Background Acute care surgery (ACS) encompasses trauma, critical care, and emergency general surgery. Due to high volumes of emergency surgery, an ACS service was developed at a referral hospital in Rwanda. The aim of this study was to evaluate the epidemiology of ACS and understand the impact of an ACS service on patient outcomes. Methods This is a retrospective observational study of ACS patients before and after introduction of an ACS service. χ 2 test and Wilcoxon rank-sum test were used to describe the epidemiology and compare outcomes before (pre-ACS)) and after (post-ACS) implementation of the ACS service. Results Data were available for 120 patients before ACS and 102 patients after ACS. Diagnoses included: intestinal obstruction (n=80, 36%), trauma (n=38, 17%), appendicitis (n=31, 14%), and soft tissue infection (n=17, 8%) with no difference between groups. The most common operation was midline laparotomy (n=138, 62%) with no difference between groups (p=0.910). High American Society of Anesthesiologists (ASA) score (ASA ≥3) (11%vs. 40%, p<0.001) was more common after ACS. There was no difference in intensive care unit admission (8%vs. 8%, p=0.894), unplanned reoperation (22%vs. 13%, p=0.082), or mortality (10%vs. 11%, p=0.848). The median length of hospital stay was longer (11 days vs. 7 days, p<0.001) before ACS. Conclusions An ACS service can be implemented in a low-resource setting. In Rwanda, ACS patients are young with few comorbidities, but high rates of mortality and morbidity. In spite of more patients who are critically ill in the post-ACS period, implementation of an ACS service resulted in decreased length of hospital stay with no difference in morbidity and mortality. Level of evidence Prognostic and epidemiologic study type, level III.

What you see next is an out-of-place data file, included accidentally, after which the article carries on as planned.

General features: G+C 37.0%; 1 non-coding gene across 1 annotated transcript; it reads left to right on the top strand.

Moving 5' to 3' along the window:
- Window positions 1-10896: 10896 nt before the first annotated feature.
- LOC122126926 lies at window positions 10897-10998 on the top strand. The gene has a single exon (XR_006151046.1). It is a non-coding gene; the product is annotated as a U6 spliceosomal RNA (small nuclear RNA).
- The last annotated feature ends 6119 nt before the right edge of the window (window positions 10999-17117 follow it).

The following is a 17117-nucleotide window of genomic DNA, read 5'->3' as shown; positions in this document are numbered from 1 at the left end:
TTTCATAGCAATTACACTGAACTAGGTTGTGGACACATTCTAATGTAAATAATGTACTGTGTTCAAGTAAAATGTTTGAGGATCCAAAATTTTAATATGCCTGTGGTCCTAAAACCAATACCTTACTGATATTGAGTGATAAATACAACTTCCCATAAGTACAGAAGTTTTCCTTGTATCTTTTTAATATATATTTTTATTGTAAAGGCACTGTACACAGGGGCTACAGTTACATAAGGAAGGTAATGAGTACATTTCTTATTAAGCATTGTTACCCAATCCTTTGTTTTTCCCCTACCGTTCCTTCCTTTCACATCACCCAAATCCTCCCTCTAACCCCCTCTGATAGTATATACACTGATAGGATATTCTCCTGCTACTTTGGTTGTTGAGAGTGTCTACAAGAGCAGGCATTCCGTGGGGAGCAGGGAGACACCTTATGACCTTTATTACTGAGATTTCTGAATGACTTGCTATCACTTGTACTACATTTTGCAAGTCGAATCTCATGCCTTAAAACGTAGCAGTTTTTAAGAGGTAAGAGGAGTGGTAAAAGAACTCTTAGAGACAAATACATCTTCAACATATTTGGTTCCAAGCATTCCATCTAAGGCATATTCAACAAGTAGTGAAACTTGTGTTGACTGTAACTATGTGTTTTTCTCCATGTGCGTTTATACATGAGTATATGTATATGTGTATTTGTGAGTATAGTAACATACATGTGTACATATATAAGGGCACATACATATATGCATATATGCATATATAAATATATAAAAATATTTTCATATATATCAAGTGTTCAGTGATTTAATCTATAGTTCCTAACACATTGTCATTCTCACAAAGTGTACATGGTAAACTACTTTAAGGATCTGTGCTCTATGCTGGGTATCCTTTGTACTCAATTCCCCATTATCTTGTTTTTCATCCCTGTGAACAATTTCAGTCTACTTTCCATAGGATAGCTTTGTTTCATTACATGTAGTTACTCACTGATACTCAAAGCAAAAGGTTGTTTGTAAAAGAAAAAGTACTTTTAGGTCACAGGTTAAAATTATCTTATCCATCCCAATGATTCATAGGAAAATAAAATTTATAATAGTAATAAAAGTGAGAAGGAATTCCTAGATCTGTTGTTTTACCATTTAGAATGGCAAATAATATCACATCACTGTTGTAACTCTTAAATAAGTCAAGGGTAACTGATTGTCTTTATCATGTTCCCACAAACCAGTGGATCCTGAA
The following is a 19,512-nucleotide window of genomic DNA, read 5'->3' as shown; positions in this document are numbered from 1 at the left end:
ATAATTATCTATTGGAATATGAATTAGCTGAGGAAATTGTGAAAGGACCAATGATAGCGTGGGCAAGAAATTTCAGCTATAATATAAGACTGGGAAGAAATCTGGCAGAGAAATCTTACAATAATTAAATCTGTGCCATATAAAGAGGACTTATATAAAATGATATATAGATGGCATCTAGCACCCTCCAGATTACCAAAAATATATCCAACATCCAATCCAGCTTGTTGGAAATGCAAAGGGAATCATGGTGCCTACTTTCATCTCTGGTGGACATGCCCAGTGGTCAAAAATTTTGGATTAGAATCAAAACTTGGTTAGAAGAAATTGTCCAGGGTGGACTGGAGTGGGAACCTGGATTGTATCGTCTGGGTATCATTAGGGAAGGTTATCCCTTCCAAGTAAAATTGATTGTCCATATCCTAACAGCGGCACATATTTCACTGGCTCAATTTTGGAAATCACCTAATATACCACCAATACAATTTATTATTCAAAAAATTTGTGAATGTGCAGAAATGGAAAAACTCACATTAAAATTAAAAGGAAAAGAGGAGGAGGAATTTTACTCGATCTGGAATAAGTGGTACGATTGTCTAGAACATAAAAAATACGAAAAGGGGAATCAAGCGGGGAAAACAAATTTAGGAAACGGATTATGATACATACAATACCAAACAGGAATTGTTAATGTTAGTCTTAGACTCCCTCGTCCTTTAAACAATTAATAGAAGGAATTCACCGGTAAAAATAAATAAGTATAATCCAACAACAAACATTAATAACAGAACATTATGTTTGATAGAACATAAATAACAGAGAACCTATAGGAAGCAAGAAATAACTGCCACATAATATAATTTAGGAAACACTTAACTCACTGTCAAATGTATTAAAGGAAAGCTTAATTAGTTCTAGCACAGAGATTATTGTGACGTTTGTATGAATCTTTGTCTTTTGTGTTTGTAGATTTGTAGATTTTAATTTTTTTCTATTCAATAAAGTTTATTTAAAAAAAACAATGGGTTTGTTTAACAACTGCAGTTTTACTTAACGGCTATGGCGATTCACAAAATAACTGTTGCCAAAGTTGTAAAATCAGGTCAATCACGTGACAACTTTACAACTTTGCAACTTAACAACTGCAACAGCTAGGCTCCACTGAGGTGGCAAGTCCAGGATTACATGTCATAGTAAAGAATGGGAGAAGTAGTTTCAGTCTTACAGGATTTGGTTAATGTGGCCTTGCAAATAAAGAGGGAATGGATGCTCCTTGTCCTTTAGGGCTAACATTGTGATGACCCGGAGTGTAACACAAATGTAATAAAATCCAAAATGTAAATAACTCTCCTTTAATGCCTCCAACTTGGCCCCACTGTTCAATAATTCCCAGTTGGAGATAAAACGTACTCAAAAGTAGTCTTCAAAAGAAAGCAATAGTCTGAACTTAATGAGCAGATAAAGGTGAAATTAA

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- acute care surgery
- global health
PubMed: MeSH publication types
- Journal Article